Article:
Food photography plays a crucial role in the menu design as well as establishing a strong social media presence for your restaurant. Whether you run a bakery or operate a food truck, the best way to capture the attention of your guests is by having appealing food photos. For this, you need to conduct a professional photo shoot. If hiring a food photographer and a food stylist is not feasible, here are a few things to bear in mind while taking food shots.
Follow these simple food photography tips that can help you capture those Instagram-worthy images:
Tip #1 - Light it up: A well-lit environment is crucial for taking pictures of food. By doing so, you will not have to rely on the camera flash and can instead take pictures using natural light. This is because flash photos typically create harsh reflections and glares which are difficult to edit.
Tip #2 - Pick a colour scheme: Rather than editing food images to match your restaurant’s look and feel, why not recreate it during the shoot itself? This means selecting backgrounds whose colour and tone match those of your restaurant brand. You will be able to fully capture the essence of the restaurant by doing so. You can also play around with the colour tones such as using a contrasting white background with richer and deeper colours in the foreground or by adding pops of colour on the plates if the background is neutral.
Tip #3 - Work in triangles: When you are taking pictures of multiple dishes, try grouping them in 3’s, ideally shaped like a triangle. Triangles help add a dynamic angle to photos, so when you group three elements they add structure and simplicity to the final shot. Triangle shots can balance out the elements in the image as long as you have taken the shot right.
Tip #4 - Show hands: Try adding minimal human elements such as hands to your images. This can help add a more personal touch between the restaurant and their customers. Such images, when posted on the restaurant’s social media pages, help break away from the monotony of static images.
Tip #5 - Declutter your set: Remove unnecessary items which are not playing any role in the photograph. Placing items like salt shakers, napkins, glasses will only add more clutter and disrupt what could have been a clean shot. By keeping fewer items, you will be able to draw your viewer’s attention to the main attraction: the food!
Tip #6 - Include a tablescape shot: A tablescape shot comprises of setting up multiple dishes on a table and capturing them. Doing a tablescape shot allows you to showcase a variety of vibrant dishes in one single frame. If you are having trouble arranging your set for the shot, simply bunch your dishes in 3’s and layer them above each other to capture that perfectly balanced tablescape picture.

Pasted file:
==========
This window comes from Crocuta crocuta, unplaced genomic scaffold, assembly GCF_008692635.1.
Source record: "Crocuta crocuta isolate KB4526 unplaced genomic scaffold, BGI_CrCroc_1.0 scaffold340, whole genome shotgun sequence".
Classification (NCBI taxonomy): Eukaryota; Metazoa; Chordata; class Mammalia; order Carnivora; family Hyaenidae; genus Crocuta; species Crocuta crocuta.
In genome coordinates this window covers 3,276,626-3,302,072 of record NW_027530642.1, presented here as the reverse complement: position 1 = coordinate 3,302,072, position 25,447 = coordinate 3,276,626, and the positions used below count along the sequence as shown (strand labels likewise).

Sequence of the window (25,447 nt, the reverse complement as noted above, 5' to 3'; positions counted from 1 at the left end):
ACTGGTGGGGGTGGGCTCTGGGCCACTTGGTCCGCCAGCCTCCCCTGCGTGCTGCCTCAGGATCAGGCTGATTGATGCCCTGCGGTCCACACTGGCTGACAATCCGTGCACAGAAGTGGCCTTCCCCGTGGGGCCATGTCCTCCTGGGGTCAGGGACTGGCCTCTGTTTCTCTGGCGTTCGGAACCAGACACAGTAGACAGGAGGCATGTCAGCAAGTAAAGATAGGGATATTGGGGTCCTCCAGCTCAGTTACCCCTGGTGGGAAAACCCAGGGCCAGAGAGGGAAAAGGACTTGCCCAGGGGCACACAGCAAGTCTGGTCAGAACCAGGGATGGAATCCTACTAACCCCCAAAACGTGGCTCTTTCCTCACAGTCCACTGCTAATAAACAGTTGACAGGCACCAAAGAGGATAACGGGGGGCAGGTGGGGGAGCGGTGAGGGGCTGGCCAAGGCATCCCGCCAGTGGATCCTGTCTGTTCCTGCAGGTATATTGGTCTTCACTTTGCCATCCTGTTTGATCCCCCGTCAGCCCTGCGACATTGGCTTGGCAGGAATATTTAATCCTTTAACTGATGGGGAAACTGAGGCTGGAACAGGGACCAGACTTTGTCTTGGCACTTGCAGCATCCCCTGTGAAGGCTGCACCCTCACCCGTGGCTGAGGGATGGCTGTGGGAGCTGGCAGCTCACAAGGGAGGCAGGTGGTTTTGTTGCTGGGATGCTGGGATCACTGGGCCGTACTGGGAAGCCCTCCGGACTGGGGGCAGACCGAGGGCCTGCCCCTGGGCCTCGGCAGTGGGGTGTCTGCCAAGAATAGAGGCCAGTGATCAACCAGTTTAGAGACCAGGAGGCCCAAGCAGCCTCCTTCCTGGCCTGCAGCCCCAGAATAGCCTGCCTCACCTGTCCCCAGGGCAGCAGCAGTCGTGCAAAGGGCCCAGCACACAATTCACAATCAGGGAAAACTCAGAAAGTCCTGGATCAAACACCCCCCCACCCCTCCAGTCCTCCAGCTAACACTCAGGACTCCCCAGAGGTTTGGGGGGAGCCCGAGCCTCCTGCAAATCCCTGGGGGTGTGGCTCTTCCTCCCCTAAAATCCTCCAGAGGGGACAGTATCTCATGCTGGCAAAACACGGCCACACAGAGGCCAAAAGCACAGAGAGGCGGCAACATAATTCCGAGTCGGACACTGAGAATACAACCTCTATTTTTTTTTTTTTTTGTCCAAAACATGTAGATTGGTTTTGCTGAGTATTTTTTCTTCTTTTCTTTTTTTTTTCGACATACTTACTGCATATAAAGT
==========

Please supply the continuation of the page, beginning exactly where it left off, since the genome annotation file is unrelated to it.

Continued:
Tip #7 - Get creative: A major chunk of food photographs are shot at the restaurant, usually using the table as a backdrop. It’s not a prerequisite to have them taken on your restaurant’s table. If your restaurant has a view that your visitors absolutely love, then include it in your shoots. Go outdoors or explore places near your restaurant that can elevate the subject of your pictures.
Tip #8 - Choose the right camera: DSLR’s are the go-to camera for every professional photographer. As they can be slightly expensive to obtain, unless you are well versed on how to use them, investing in these may not be feasible. Research for cameras that are able to supplement your photography needs. Consider renting cameras instead of buying them.
The process does not end once you have completed the photoshoot. In fact, it is just the start of a tedious process of editing, and finalizing the food photos. At times, it also includes re-shooting some images until they are ready to be featured on your website, menu or social media.
You can also consider hiring restaurant consultants, such as Ribbon Consulting, who can execute the food photography for your brand with their expertise in this area. Our restaurant consulting solutions can be tailored as per your requirements, including food photography direction, prop finalization, and arranging the photographer and food stylist.